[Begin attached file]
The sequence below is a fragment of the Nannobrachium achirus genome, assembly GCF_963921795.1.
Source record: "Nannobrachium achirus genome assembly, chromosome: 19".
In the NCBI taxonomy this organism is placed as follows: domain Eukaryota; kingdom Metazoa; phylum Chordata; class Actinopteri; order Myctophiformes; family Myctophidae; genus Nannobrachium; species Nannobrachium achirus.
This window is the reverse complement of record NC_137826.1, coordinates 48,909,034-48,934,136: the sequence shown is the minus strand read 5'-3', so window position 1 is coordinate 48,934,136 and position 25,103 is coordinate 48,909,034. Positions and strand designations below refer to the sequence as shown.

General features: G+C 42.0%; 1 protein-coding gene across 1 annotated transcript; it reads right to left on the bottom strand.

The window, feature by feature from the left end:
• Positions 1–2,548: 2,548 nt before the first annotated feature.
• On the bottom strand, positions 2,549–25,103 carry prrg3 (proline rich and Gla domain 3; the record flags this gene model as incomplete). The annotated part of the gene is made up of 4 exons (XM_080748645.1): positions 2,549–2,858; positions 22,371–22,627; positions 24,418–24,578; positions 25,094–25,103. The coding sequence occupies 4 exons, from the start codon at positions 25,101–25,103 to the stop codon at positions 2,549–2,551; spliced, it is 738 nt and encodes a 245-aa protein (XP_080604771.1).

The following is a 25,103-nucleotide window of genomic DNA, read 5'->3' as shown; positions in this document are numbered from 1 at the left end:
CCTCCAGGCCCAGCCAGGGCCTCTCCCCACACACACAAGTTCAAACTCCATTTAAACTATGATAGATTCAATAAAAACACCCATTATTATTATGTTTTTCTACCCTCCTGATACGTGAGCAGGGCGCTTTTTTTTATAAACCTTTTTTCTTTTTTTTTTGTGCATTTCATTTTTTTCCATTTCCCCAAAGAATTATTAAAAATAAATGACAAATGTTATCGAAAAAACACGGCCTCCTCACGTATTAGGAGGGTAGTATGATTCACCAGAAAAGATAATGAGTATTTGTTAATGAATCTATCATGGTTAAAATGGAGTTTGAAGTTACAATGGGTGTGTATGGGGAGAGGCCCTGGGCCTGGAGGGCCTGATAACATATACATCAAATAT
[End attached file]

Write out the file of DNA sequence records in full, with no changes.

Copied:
The sequence below is a fragment of the Nannobrachium achirus genome, assembly GCF_963921795.1.
Source record: "Nannobrachium achirus genome assembly, chromosome: 19".
In the NCBI taxonomy this organism is placed as follows: domain Eukaryota; kingdom Metazoa; phylum Chordata; class Actinopteri; order Myctophiformes; family Myctophidae; genus Nannobrachium; species Nannobrachium achirus.
This window is the reverse complement of record NC_137826.1, coordinates 48,909,034-48,934,136: the sequence shown is the minus strand read 5'-3', so window position 1 is coordinate 48,934,136 and position 25,103 is coordinate 48,909,034. Positions and strand designations below refer to the sequence as shown.

General features: G+C 42.0%; 1 protein-coding gene across 1 annotated transcript; it reads right to left on the bottom strand.

The window, feature by feature from the left end:
• Positions 1–2,548: 2,548 nt before the first annotated feature.
• On the bottom strand, positions 2,549–25,103 carry prrg3 (proline rich and Gla domain 3; the record flags this gene model as incomplete). The annotated part of the gene is made up of 4 exons (XM_080748645.1): positions 2,549–2,858; positions 22,371–22,627; positions 24,418–24,578; positions 25,094–25,103. The coding sequence occupies 4 exons, from the start codon at positions 25,101–25,103 to the stop codon at positions 2,549–2,551; spliced, it is 738 nt and encodes a 245-aa protein (XP_080604771.1).

The following is a 25,103-nucleotide window of genomic DNA, read 5'->3' as shown; positions in this document are numbered from 1 at the left end:
CCTCCAGGCCCAGCCAGGGCCTCTCCCCACACACACAAGTTCAAACTCCATTTAAACTATGATAGATTCAATAAAAACACCCATTATTATTATGTTTTTCTACCCTCCTGATACGTGAGCAGGGCGCTTTTTTTTATAAACCTTTTTTCTTTTTTTTTTGTGCATTTCATTTTTTTCCATTTCCCCAAAGAATTATTAAAAATAAATGACAAATGTTATCGAAAAAACACGGCCTCCTCACGTATTAGGAGGGTAGTATGATTCACCAGAAAAGATAATGAGTATTTGTTAATGAATCTATCATGGTTAAAATGGAGTTTGAAGTTACAATGGGTGTGTATGGGGAGAGGCCCTGGGCCTGGAGGGCCTGATAACATATACATCAAATAT